2. Each and every Indian law for 96 other subjects on which Parliament alone is empowered to legislate, and for 52 subjects (excluding defence, external affairs and communications) on which Parliament as well as the state governments are permitted to legislate has been applied to J&K only after the latter's government's concurrence.
  3. Provisions of the Constitution of India have been made applicable to J&K wholly or in modified form on the same above principles.
As a result of the above, quite a few laws made by Parliament are not in force in J&K. Three that are conspicuous are:
  1. Thomas Macaulay's magnificent achievement, The Indian Penal Code, 1860,
  2. The Prevention of Corruption Act, 1988, under which an increasing number of bureaucrats and politicians have suffered nights in jail, and
  3. The laws regarding CBI and other investigations that have made life miserable for many across the land. Abdullah III should especially ponder over the latter two if he is sincere about burying corruption in the Dal Lake.
To grasp the considerable constitutional leeway granted to J&K, Abdullah III and the "experts" must diligently juxtapose the 16 book-printed pages of the updated version of the President of India's Constitution [Application to J&K] Order, 1954, along with a copy of the Constitution of India.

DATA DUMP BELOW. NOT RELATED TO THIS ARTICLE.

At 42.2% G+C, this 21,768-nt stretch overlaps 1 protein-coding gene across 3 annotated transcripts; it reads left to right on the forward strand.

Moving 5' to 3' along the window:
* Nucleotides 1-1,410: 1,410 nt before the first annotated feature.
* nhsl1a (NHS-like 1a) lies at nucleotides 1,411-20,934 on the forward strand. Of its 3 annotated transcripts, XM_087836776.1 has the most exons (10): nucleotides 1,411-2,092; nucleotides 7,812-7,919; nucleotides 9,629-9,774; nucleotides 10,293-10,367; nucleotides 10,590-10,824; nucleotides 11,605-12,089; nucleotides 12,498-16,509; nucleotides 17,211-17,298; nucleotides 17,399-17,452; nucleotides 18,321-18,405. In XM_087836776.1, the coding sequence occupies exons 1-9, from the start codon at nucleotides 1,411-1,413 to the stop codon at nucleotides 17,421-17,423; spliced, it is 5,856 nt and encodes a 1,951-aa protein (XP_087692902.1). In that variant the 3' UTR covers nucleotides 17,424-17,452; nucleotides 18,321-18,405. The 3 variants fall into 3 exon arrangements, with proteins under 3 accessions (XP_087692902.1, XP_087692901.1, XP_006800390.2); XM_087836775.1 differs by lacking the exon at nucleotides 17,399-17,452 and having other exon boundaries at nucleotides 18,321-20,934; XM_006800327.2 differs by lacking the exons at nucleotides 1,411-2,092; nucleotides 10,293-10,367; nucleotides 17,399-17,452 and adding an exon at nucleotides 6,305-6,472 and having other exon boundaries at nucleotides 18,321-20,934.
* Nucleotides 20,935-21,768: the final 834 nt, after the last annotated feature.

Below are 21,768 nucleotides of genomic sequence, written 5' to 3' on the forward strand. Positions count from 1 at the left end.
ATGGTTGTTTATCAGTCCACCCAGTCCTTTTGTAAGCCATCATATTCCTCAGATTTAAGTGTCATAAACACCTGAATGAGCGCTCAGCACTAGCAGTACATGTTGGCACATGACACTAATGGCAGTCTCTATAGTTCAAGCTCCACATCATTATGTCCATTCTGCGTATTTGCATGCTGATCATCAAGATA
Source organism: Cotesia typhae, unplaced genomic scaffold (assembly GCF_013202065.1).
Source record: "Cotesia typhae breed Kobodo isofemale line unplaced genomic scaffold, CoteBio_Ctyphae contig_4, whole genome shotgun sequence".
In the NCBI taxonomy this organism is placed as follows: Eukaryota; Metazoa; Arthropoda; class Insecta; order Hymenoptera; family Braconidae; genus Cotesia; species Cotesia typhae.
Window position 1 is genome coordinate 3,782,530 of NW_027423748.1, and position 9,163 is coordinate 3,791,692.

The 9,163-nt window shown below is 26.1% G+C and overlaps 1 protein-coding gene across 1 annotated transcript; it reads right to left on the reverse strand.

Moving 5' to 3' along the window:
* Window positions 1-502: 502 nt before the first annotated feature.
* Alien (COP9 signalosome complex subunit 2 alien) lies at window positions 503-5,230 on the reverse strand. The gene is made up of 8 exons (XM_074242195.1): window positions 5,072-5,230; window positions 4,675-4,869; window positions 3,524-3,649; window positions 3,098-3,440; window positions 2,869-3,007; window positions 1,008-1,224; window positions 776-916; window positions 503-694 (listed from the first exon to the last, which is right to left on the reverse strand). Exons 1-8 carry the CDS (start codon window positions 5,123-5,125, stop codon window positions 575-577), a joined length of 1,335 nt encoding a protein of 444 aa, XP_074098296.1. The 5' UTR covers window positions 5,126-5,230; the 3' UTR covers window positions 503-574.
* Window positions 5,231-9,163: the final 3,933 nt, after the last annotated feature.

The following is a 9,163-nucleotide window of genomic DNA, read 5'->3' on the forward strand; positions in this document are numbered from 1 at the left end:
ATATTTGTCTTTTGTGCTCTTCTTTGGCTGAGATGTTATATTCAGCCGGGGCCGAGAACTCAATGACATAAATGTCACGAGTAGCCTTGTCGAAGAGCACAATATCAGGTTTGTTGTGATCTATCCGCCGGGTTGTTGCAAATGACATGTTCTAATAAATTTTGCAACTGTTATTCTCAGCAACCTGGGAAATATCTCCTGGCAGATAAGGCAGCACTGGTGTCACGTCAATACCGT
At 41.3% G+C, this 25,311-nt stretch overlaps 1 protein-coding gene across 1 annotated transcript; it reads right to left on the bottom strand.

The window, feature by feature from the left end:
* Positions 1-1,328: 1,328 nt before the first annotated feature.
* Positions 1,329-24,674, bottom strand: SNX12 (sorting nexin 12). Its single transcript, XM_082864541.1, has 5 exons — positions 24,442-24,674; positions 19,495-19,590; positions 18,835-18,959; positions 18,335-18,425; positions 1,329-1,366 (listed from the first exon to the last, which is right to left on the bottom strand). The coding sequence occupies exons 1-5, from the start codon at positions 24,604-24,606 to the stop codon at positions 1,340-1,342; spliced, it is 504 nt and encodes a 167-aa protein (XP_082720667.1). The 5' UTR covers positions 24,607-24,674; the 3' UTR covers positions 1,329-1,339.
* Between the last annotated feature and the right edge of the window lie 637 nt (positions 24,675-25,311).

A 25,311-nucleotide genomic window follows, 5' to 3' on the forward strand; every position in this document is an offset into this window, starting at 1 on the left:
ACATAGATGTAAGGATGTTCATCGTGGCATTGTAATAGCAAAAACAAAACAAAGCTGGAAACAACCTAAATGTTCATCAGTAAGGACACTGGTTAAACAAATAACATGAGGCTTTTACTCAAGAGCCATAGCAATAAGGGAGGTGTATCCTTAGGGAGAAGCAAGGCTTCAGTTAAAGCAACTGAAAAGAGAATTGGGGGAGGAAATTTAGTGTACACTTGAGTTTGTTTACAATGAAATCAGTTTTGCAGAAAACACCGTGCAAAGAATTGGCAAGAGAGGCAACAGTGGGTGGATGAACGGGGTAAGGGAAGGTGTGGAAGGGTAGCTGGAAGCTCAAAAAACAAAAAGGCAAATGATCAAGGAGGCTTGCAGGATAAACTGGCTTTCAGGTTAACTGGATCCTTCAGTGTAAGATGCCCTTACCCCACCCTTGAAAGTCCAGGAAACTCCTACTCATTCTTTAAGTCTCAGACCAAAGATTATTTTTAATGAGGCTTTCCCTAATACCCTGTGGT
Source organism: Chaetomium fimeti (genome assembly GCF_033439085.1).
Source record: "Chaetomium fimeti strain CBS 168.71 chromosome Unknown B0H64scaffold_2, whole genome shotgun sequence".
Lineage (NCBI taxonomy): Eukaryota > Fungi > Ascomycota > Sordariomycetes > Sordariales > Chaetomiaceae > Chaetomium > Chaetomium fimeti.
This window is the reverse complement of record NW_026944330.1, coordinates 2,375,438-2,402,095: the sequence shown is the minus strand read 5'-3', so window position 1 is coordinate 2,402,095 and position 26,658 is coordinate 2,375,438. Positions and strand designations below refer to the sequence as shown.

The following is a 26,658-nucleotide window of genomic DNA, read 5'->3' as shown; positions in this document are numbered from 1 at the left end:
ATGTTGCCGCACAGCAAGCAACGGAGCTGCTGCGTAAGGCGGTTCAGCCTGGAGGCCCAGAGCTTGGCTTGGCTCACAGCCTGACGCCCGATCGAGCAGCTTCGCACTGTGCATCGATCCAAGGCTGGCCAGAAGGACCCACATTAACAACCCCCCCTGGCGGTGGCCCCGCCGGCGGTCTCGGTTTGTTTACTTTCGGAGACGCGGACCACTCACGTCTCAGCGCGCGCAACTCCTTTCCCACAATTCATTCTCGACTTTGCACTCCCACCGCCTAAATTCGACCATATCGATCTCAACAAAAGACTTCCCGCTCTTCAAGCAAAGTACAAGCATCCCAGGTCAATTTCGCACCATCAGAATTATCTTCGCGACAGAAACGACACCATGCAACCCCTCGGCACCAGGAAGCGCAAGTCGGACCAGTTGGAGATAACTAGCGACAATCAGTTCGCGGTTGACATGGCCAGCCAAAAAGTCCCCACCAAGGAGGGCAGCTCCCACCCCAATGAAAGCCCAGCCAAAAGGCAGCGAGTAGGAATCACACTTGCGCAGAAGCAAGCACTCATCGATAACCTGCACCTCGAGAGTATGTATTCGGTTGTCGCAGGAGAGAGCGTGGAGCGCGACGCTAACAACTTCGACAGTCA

For quick reference, the Articles of the Indian Constitution that do not apply to J&K are: 135, 139, 153 through 217, 219, 221, 223 through 225A, 227 through 237, 255, 328, 331, 332, 333, 336, 337, 360, 365, 369, 371, 371A, 372A, 376 through 378A, 392, 394 and 395.

The articles that have been modified to respect J&K's autonomy are: 3, 7, 13, 16, 19, 22, 31, 31A, 32, 35, 55, 81, 133, 134, 220, 222, 246, 248, 249, 250, 253, 256, 261, 266, 267, 273, 277, 282, 283, 284, 295, 299, 300, 303, 312, 324 to 327, 329, 329A, 334, 335, 352, 356, 367, 368, 372 and 374. The most conspicuous is the modification that any constitutional amendment effected through Article 368 shall not apply to J&K unless it is issued by a presidential order under Article 370, although the amendment as such was approved by the required two-thirds majority in Parliament.

The above is J&K's autonomy as per law. With regard to autonomy described by Abdullah III as "a matter of the heart", there is J&K's state flag permitted by Nehru under the Delhi Agreement, 1952 -- the only state in the Union to have its own flag apart from the Union flag. Then there is the snatched autonomy entailed in the phrase "Radio Srinagar" broadcast all these years without the prefix "Akashwani" [All India Radio] that all other radio stations proudly announce without feeling demeaned in any manner whatsoever.

What more autonomy does Abdullah III want? An open general licence for nepotism, despotism and ethnic cleansing?

Tailpiece: In an interview published in The Times of India of July 8, 2000, Arun Shourie revealed that the per capita central assistance to J&K was 14 times that to Bihar, 11 times that to Tamil Nadu and six times that to even a beleaguered state like Assam. And then he asked, "Where has this money gone?" The rest of India along with the neglected people of Jammu and Ladakh districts await an answer from the new brash brat of Kashmir Valley's "autonomy" dynasty.

Arvind Lavakare